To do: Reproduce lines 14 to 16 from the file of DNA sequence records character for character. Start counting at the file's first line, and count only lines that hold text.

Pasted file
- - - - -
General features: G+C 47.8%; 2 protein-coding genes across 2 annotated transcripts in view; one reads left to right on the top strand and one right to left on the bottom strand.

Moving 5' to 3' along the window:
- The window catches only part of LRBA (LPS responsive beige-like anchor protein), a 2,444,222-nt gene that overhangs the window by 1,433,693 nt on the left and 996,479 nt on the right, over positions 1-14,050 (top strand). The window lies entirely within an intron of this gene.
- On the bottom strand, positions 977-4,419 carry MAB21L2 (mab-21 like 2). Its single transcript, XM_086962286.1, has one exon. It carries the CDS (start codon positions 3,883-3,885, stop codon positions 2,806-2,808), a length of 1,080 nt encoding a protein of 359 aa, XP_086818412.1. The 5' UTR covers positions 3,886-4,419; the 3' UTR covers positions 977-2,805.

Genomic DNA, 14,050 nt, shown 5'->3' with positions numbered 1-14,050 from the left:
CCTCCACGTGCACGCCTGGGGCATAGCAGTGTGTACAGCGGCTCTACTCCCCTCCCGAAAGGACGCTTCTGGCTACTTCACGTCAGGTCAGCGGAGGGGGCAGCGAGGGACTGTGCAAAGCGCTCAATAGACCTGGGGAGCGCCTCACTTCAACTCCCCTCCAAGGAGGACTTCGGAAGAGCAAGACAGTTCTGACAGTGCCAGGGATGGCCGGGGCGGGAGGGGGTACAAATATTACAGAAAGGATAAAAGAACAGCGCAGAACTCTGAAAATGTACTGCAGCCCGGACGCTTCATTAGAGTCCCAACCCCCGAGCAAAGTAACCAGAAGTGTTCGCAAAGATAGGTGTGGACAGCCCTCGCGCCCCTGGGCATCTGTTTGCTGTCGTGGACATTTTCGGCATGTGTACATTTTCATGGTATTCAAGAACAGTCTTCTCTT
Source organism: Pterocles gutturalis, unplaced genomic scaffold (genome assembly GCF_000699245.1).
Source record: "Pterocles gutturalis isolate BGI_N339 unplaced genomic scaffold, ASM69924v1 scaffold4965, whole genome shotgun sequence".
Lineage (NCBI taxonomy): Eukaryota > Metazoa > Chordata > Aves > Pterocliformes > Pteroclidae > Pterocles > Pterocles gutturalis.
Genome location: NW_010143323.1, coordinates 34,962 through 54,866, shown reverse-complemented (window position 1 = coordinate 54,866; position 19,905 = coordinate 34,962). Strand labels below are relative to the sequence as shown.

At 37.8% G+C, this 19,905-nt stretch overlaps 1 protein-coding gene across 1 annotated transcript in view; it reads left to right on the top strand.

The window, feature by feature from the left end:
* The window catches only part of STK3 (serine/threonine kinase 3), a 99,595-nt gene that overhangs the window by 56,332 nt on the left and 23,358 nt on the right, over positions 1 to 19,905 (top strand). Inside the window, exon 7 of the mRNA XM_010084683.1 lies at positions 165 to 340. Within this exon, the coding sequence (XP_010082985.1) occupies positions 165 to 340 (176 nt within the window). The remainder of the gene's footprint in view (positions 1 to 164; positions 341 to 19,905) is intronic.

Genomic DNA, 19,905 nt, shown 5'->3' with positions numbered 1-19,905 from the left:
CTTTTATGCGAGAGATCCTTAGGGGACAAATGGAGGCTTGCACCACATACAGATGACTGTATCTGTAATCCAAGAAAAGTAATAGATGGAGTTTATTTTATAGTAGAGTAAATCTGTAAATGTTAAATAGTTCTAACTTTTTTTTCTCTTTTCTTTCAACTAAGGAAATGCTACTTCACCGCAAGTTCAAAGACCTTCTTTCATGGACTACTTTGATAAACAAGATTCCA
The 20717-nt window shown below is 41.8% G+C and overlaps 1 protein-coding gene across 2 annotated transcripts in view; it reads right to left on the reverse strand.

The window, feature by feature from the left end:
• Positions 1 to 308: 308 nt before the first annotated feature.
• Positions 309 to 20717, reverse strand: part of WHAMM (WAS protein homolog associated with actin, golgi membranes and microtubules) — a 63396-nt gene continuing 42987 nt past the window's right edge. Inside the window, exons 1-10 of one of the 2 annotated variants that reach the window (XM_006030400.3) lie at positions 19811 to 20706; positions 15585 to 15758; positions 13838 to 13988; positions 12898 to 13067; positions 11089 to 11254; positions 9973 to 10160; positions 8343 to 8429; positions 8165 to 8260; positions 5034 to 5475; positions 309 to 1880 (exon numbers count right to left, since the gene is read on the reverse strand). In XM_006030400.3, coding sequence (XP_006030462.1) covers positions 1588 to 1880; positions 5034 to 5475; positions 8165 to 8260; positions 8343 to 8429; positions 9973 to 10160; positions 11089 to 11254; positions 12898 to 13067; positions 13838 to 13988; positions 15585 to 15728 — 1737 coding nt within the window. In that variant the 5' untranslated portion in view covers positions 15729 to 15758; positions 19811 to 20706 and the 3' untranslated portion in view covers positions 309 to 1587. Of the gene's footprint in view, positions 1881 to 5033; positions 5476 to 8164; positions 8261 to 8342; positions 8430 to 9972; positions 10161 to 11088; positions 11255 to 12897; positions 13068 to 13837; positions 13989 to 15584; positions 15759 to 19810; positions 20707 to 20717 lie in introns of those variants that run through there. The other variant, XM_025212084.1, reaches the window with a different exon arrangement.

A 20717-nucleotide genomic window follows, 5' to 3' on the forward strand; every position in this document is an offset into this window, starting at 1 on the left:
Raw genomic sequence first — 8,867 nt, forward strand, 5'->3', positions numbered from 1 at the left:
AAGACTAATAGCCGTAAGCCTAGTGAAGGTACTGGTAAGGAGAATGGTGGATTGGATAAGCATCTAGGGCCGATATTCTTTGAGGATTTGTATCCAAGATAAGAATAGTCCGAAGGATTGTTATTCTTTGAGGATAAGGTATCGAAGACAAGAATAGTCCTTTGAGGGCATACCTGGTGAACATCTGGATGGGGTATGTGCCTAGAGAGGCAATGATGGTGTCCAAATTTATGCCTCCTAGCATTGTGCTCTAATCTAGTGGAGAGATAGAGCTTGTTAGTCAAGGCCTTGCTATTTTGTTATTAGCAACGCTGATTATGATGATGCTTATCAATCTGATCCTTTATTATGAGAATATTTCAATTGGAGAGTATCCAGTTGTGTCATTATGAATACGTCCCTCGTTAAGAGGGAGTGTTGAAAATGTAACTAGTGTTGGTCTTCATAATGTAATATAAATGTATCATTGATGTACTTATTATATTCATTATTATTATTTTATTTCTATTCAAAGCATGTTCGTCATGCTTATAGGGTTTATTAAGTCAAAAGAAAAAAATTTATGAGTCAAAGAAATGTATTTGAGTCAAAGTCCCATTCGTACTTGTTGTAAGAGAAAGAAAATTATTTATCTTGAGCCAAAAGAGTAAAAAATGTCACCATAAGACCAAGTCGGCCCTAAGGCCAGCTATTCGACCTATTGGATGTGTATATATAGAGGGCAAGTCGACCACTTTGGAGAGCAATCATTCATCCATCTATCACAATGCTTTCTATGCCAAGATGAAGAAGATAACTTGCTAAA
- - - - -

Genomic DNA, 19,905 nt, shown 5'->3' with positions numbered 1-19,905 from the left:
CTTTTATGCGAGAGATCCTTAGGGGACAAATGGAGGCTTGCACCACATACAGATGACTGTATCTGTAATCCAAGAAAAGTAATAGATGGAGTTTATTTTATAGTAGAGTAAATCTGTAAATGTTAAATAGTTCTAACTTTTTTTTCTCTTTTCTTTCAACTAAGGAAATGCTACTTCACCGCAAGTTCAAAGACCTTCTTTCATGGACTACTTTGATAAACAAGATTCCA
The 20717-nt window shown below is 41.8% G+C and overlaps 1 protein-coding gene across 2 annotated transcripts in view; it reads right to left on the reverse strand.